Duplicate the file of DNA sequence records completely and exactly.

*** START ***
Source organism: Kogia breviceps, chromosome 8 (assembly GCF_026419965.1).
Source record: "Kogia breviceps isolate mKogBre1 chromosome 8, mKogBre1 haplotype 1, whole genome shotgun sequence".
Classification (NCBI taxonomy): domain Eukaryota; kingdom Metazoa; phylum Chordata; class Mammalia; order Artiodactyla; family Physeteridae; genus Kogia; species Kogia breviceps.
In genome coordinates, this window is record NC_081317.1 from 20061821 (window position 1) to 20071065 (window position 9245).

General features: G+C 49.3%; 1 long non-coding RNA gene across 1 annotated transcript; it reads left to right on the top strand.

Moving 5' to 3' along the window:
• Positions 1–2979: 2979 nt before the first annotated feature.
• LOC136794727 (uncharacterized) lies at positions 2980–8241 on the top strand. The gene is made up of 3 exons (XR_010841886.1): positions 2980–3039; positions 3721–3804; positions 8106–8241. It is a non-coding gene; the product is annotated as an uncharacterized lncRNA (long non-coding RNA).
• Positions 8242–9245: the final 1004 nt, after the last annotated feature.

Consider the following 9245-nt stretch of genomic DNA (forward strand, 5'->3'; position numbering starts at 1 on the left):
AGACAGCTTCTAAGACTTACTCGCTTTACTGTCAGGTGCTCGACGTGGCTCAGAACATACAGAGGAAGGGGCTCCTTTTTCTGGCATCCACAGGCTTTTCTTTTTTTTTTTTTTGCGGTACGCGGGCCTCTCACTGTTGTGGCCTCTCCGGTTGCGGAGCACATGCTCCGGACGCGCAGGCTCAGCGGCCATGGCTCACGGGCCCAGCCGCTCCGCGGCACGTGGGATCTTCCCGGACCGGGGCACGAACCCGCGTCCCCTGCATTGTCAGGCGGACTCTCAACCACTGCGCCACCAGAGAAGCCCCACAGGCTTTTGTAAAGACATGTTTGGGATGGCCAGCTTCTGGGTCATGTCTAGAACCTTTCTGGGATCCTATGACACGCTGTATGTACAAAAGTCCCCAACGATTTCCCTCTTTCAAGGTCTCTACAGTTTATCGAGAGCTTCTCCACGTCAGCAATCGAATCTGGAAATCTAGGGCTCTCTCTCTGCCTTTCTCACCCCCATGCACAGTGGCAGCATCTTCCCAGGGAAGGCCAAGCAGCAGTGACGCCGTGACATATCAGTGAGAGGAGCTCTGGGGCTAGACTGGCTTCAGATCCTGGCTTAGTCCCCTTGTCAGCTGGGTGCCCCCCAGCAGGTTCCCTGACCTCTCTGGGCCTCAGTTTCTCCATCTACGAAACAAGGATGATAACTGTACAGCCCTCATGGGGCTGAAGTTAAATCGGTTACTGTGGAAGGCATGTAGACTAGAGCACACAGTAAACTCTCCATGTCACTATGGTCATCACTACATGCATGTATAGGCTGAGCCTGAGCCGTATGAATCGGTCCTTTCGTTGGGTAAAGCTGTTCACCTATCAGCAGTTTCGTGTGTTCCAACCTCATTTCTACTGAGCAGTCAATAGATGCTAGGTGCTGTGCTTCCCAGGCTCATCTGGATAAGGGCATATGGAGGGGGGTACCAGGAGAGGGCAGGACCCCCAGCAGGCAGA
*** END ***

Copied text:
Source organism: Kogia breviceps, chromosome 8 (assembly GCF_026419965.1).
Source record: "Kogia breviceps isolate mKogBre1 chromosome 8, mKogBre1 haplotype 1, whole genome shotgun sequence".
Classification (NCBI taxonomy): domain Eukaryota; kingdom Metazoa; phylum Chordata; class Mammalia; order Artiodactyla; family Physeteridae; genus Kogia; species Kogia breviceps.
In genome coordinates, this window is record NC_081317.1 from 20061821 (window position 1) to 20071065 (window position 9245).

General features: G+C 49.3%; 1 long non-coding RNA gene across 1 annotated transcript; it reads left to right on the top strand.

Moving 5' to 3' along the window:
• Positions 1–2979: 2979 nt before the first annotated feature.
• LOC136794727 (uncharacterized) lies at positions 2980–8241 on the top strand. The gene is made up of 3 exons (XR_010841886.1): positions 2980–3039; positions 3721–3804; positions 8106–8241. It is a non-coding gene; the product is annotated as an uncharacterized lncRNA (long non-coding RNA).
• Positions 8242–9245: the final 1004 nt, after the last annotated feature.

Consider the following 9245-nt stretch of genomic DNA (forward strand, 5'->3'; position numbering starts at 1 on the left):
AGACAGCTTCTAAGACTTACTCGCTTTACTGTCAGGTGCTCGACGTGGCTCAGAACATACAGAGGAAGGGGCTCCTTTTTCTGGCATCCACAGGCTTTTCTTTTTTTTTTTTTTGCGGTACGCGGGCCTCTCACTGTTGTGGCCTCTCCGGTTGCGGAGCACATGCTCCGGACGCGCAGGCTCAGCGGCCATGGCTCACGGGCCCAGCCGCTCCGCGGCACGTGGGATCTTCCCGGACCGGGGCACGAACCCGCGTCCCCTGCATTGTCAGGCGGACTCTCAACCACTGCGCCACCAGAGAAGCCCCACAGGCTTTTGTAAAGACATGTTTGGGATGGCCAGCTTCTGGGTCATGTCTAGAACCTTTCTGGGATCCTATGACACGCTGTATGTACAAAAGTCCCCAACGATTTCCCTCTTTCAAGGTCTCTACAGTTTATCGAGAGCTTCTCCACGTCAGCAATCGAATCTGGAAATCTAGGGCTCTCTCTCTGCCTTTCTCACCCCCATGCACAGTGGCAGCATCTTCCCAGGGAAGGCCAAGCAGCAGTGACGCCGTGACATATCAGTGAGAGGAGCTCTGGGGCTAGACTGGCTTCAGATCCTGGCTTAGTCCCCTTGTCAGCTGGGTGCCCCCCAGCAGGTTCCCTGACCTCTCTGGGCCTCAGTTTCTCCATCTACGAAACAAGGATGATAACTGTACAGCCCTCATGGGGCTGAAGTTAAATCGGTTACTGTGGAAGGCATGTAGACTAGAGCACACAGTAAACTCTCCATGTCACTATGGTCATCACTACATGCATGTATAGGCTGAGCCTGAGCCGTATGAATCGGTCCTTTCGTTGGGTAAAGCTGTTCACCTATCAGCAGTTTCGTGTGTTCCAACCTCATTTCTACTGAGCAGTCAATAGATGCTAGGTGCTGTGCTTCCCAGGCTCATCTGGATAAGGGCATATGGAGGGGGGTACCAGGAGAGGGCAGGACCCCCAGCAGGCAGA